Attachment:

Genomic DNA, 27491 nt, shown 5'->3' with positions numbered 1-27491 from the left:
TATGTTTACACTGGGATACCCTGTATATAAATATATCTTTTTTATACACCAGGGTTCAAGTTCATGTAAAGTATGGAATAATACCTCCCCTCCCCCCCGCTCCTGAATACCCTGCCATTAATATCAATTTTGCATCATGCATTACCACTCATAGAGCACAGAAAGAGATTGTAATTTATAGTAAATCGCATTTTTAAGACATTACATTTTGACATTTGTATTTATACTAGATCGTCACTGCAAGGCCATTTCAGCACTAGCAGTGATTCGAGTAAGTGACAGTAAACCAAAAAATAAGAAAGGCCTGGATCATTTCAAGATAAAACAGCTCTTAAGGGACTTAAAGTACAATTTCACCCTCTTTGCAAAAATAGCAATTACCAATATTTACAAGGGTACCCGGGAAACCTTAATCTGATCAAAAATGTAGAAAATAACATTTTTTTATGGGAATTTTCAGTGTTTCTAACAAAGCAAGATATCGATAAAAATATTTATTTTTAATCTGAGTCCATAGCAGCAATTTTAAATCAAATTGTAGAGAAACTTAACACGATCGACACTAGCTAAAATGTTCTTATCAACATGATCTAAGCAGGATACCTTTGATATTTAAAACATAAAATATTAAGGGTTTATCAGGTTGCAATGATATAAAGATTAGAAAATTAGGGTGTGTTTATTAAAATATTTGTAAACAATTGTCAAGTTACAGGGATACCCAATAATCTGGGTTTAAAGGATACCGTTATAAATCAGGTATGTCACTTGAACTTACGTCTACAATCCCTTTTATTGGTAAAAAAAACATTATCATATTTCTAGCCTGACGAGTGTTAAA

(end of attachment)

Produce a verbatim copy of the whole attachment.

Genomic DNA, 27491 nt, shown 5'->3' with positions numbered 1-27491 from the left:
TATGTTTACACTGGGATACCCTGTATATAAATATATCTTTTTTATACACCAGGGTTCAAGTTCATGTAAAGTATGGAATAATACCTCCCCTCCCCCCCGCTCCTGAATACCCTGCCATTAATATCAATTTTGCATCATGCATTACCACTCATAGAGCACAGAAAGAGATTGTAATTTATAGTAAATCGCATTTTTAAGACATTACATTTTGACATTTGTATTTATACTAGATCGTCACTGCAAGGCCATTTCAGCACTAGCAGTGATTCGAGTAAGTGACAGTAAACCAAAAAATAAGAAAGGCCTGGATCATTTCAAGATAAAACAGCTCTTAAGGGACTTAAAGTACAATTTCACCCTCTTTGCAAAAATAGCAATTACCAATATTTACAAGGGTACCCGGGAAACCTTAATCTGATCAAAAATGTAGAAAATAACATTTTTTTATGGGAATTTTCAGTGTTTCTAACAAAGCAAGATATCGATAAAAATATTTATTTTTAATCTGAGTCCATAGCAGCAATTTTAAATCAAATTGTAGAGAAACTTAACACGATCGACACTAGCTAAAATGTTCTTATCAACATGATCTAAGCAGGATACCTTTGATATTTAAAACATAAAATATTAAGGGTTTATCAGGTTGCAATGATATAAAGATTAGAAAATTAGGGTGTGTTTATTAAAATATTTGTAAACAATTGTCAAGTTACAGGGATACCCAATAATCTGGGTTTAAAGGATACCGTTATAAATCAGGTATGTCACTTGAACTTACGTCTACAATCCCTTTTATTGGTAAAAAAAACATTATCATATTTCTAGCCTGACGAGTGTTAAA